Buy New
$18.58
Qty:1
  • List Price: $21.95
  • Save: $3.37 (15%)
FREE Shipping on orders over $35.
Only 8 left in stock (more on the way).
Ships from and sold by Amazon.com.
Gift-wrap available.
Add to Cart
Have one to sell?
Flip to back Flip to front
Listen Playing... Paused   You're listening to a sample of the Audible audio edition.
Learn more
See all 2 images

Education and the Good Life Paperback – March 17, 1970


See all 20 formats and editions Hide other formats and editions
Amazon Price New from Used from
Hardcover
"Please retry"
$8.18
Paperback
"Please retry"
$18.58
$15.17 $14.58
Mass Market Paperback
"Please retry"
Unknown Binding
"Please retry"
$12.00
--This text refers to an alternate Paperback edition.

Frequently Bought Together

Education and the Good Life + The Scientific Outlook (Routledge Classics)
Price for both: $38.21

Buy the selected items together

NO_CONTENT_IN_FEATURE

Image
Looking for the Audiobook Edition?
Tell us that you'd like this title to be produced as an audiobook, and we'll alert our colleagues at Audible.com. If you are the author or rights holder, let Audible help you produce the audiobook: Learn more at ACX.com.

Product Details

  • Paperback: 318 pages
  • Publisher: Liveright Publishing Corporation (March 17, 1970)
  • Language: English
  • ISBN-10: 0871402122
  • ISBN-13: 978-0871402127
  • Product Dimensions: 8 x 5 x 0.7 inches
  • Shipping Weight: 12.8 ounces (View shipping rates and policies)
  • Average Customer Review: 4.5 out of 5 stars  See all reviews (2 customer reviews)
  • Amazon Best Sellers Rank: #1,795,452 in Books (See Top 100 in Books)

Customer Reviews

4.5 out of 5 stars
5 star
1
4 star
1
3 star
0
2 star
0
1 star
0
See both customer reviews
Share your thoughts with other customers

Most Helpful Customer Reviews

5 of 5 people found the following review helpful By G. Charles Steiner TOP 1000 REVIEWER on November 12, 2009
Format: Paperback
How is education related to the good life?

Education starts at birth, say Bertrand Russell. Since infants are potential adults, they ought to be treated as such from the start, and where good character is of concern to an adult, good character formation begins in infancy beginning with the proper nurturance but training as well of the infant. Bertrand Russell advocates, for instance, letting the baby cry alone if, after its feeding, safety, and general comfort are well attended to, the baby still cries, since picking up the crying infant initiates a desire for power in the baby over the parent and therefore the development of a tyrant if this action becomes repetitive or habitual. "A human ego, like a gas, will always expand unless restrained by external pressure," says Bertrand Russell. But by external pressure, the author never means punishment, whether physical nor mental. No form of cruelty, coercion or sense of duty is every suggested in this book.

Right from the first few weeks after birth, the child will need to develop four characteristics in order to live the good life as an adult: vitality, courage, sensitiveness, and intelligence. Bertrand Russell devotes many pages and chapters discussing just how these virtues can be drawn out of the infant and made into skills that will last a lifetime. If the infant and child is taught lovingly how to express all these characteristics (and some of these lessons by Bertrand Russell have actually been taught by "Super Nanny" on television), he or she will turn out to be a great and free individual.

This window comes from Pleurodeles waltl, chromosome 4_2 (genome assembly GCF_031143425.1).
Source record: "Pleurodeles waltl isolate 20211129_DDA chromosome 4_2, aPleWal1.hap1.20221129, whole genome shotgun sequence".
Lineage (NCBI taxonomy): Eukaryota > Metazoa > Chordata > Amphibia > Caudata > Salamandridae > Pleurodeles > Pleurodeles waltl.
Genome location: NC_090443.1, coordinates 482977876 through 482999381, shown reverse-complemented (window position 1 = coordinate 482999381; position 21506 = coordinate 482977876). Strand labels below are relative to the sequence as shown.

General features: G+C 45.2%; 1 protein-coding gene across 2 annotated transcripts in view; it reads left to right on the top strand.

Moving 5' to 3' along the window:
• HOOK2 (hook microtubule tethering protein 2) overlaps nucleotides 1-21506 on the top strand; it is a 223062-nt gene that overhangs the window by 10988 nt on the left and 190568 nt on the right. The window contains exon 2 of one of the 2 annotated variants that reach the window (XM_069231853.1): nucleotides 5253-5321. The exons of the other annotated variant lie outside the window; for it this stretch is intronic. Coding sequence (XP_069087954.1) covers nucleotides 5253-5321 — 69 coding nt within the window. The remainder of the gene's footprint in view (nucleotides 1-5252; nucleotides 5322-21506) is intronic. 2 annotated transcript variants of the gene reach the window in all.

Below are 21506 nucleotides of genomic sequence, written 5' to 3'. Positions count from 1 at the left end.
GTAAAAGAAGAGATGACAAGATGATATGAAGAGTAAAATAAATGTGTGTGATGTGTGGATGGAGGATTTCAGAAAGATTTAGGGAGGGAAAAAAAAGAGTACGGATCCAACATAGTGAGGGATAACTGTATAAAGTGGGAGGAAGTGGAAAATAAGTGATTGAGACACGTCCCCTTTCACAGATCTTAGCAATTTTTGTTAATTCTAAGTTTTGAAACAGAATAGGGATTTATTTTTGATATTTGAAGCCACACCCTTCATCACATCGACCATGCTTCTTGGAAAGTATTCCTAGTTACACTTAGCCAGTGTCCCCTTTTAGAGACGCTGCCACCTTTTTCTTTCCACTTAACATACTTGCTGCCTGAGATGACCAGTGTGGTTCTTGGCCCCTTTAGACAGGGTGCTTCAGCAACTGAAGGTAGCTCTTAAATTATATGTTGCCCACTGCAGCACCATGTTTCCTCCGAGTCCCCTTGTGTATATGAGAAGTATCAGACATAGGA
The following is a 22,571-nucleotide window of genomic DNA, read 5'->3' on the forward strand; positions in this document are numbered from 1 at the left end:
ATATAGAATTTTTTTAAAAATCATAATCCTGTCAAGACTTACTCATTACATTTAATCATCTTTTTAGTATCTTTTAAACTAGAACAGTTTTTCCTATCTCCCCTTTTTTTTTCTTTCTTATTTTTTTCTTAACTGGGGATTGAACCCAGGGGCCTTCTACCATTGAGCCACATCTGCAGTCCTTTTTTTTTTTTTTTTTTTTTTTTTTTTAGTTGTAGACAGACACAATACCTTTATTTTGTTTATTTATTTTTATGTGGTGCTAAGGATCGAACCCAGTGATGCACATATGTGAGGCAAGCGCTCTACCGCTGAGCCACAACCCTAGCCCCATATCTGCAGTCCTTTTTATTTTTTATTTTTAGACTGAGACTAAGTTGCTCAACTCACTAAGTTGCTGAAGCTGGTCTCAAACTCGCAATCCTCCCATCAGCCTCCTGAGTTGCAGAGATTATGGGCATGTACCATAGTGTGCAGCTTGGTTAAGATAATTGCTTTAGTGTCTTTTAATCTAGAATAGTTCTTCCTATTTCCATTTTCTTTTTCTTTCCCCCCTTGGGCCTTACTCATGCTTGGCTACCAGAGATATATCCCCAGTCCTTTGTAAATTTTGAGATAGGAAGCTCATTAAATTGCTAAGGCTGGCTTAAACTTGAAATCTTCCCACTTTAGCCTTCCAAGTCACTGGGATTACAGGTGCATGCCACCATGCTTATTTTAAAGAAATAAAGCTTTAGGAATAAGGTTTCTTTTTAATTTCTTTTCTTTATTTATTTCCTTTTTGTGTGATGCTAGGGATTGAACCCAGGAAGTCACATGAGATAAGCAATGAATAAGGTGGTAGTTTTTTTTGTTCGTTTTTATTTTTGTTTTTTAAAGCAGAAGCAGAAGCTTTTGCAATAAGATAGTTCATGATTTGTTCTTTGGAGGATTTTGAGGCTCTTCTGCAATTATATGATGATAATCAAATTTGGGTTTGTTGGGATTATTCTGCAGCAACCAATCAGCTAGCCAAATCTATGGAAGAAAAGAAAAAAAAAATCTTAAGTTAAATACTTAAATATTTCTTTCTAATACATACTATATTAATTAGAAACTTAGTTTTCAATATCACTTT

Along the way, however, the author blurts out a number of eccentric views.
Read more ›
Comment Was this review helpful to you? Yes No Sending feedback...
Thank you for your feedback. If this review is inappropriate, please let us know.
Sorry, we failed to record your vote. Please try again
1 of 3 people found the following review helpful By Zac Hanscom on July 6, 2004
Format: Paperback
It's sad how Russell's primary work in philosophy has become so badly outdated. Russell spent a decade on Principa Mathematica and it could be thought of as his major work, but how often is it bought or read? Logic and mathematics has gone beyond him since then. In the same way, so have education and social philosophy, but Russell takes on a number of prejudices that still exist to this day.
There are a few errors in Education and the Good Life and there are a few things I disagree with. Russell's idea of marriage surviving "brief episodes of infidelity" may never become the norm, for instance. But his complaints about Christianity are still apt if only we exchange "AIDS" for "syphilis" and "Catholicism" for "Christianity."
Surprisingly, many of the topics Russell covers were first touched upon by Rousseau, 165 years earlier. Comparing Education and the Good Life with Emile is rather interesting for a joyous little pendant like myself. The superstitions Russell covers have survived millenia and probably will survive the death even of the mighty Amazon.com; and Russell's advice will always be apt in some way or another.
I would recommend this book to anyone raising a child. In fact, when my sister gave birth for the first time, I ran out and found her a copy of Education and the Good Life. It is a perfect gift for any new mother or father.
1 Comment Was this review helpful to you? Yes No Sending feedback...
Thank you for your feedback. If this review is inappropriate, please let us know.
Sorry, we failed to record your vote. Please try again

Customer Images

Search

What Other Items Do Customers Buy After Viewing This Item?